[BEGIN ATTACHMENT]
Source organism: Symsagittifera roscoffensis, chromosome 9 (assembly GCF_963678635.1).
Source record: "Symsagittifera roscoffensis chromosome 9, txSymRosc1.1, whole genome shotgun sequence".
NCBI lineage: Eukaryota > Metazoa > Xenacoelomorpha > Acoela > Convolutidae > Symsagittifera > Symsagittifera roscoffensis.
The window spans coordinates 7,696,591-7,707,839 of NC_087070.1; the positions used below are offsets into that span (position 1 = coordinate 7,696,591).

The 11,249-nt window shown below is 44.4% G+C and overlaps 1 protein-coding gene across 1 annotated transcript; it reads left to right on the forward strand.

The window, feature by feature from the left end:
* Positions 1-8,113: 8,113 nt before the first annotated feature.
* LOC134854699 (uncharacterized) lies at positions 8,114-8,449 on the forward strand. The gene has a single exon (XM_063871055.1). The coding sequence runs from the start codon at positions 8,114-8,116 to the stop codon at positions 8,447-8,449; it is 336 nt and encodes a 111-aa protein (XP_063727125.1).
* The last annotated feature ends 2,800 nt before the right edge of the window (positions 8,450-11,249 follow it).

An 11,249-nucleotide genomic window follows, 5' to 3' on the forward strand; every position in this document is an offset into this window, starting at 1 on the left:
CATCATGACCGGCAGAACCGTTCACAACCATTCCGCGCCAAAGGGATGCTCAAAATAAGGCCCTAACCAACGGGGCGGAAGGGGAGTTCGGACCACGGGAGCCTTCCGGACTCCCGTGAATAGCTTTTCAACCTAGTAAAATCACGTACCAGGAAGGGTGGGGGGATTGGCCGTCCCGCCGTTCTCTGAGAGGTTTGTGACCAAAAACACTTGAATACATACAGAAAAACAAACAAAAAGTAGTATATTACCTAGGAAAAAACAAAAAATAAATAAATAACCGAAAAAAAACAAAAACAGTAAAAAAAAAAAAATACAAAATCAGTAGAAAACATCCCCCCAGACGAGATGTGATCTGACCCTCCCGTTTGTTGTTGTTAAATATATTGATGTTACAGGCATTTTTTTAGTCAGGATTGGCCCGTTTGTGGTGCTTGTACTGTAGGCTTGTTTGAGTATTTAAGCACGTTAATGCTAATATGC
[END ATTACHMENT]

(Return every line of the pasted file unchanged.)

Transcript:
Source organism: Symsagittifera roscoffensis, chromosome 9 (assembly GCF_963678635.1).
Source record: "Symsagittifera roscoffensis chromosome 9, txSymRosc1.1, whole genome shotgun sequence".
NCBI lineage: Eukaryota > Metazoa > Xenacoelomorpha > Acoela > Convolutidae > Symsagittifera > Symsagittifera roscoffensis.
The window spans coordinates 7,696,591-7,707,839 of NC_087070.1; the positions used below are offsets into that span (position 1 = coordinate 7,696,591).

The 11,249-nt window shown below is 44.4% G+C and overlaps 1 protein-coding gene across 1 annotated transcript; it reads left to right on the forward strand.

The window, feature by feature from the left end:
* Positions 1-8,113: 8,113 nt before the first annotated feature.
* LOC134854699 (uncharacterized) lies at positions 8,114-8,449 on the forward strand. The gene has a single exon (XM_063871055.1). The coding sequence runs from the start codon at positions 8,114-8,116 to the stop codon at positions 8,447-8,449; it is 336 nt and encodes a 111-aa protein (XP_063727125.1).
* The last annotated feature ends 2,800 nt before the right edge of the window (positions 8,450-11,249 follow it).

An 11,249-nucleotide genomic window follows, 5' to 3' on the forward strand; every position in this document is an offset into this window, starting at 1 on the left:
CATCATGACCGGCAGAACCGTTCACAACCATTCCGCGCCAAAGGGATGCTCAAAATAAGGCCCTAACCAACGGGGCGGAAGGGGAGTTCGGACCACGGGAGCCTTCCGGACTCCCGTGAATAGCTTTTCAACCTAGTAAAATCACGTACCAGGAAGGGTGGGGGGATTGGCCGTCCCGCCGTTCTCTGAGAGGTTTGTGACCAAAAACACTTGAATACATACAGAAAAACAAACAAAAAGTAGTATATTACCTAGGAAAAAACAAAAAATAAATAAATAACCGAAAAAAAACAAAAACAGTAAAAAAAAAAAAATACAAAATCAGTAGAAAACATCCCCCCAGACGAGATGTGATCTGACCCTCCCGTTTGTTGTTGTTAAATATATTGATGTTACAGGCATTTTTTTAGTCAGGATTGGCCCGTTTGTGGTGCTTGTACTGTAGGCTTGTTTGAGTATTTAAGCACGTTAATGCTAATATGC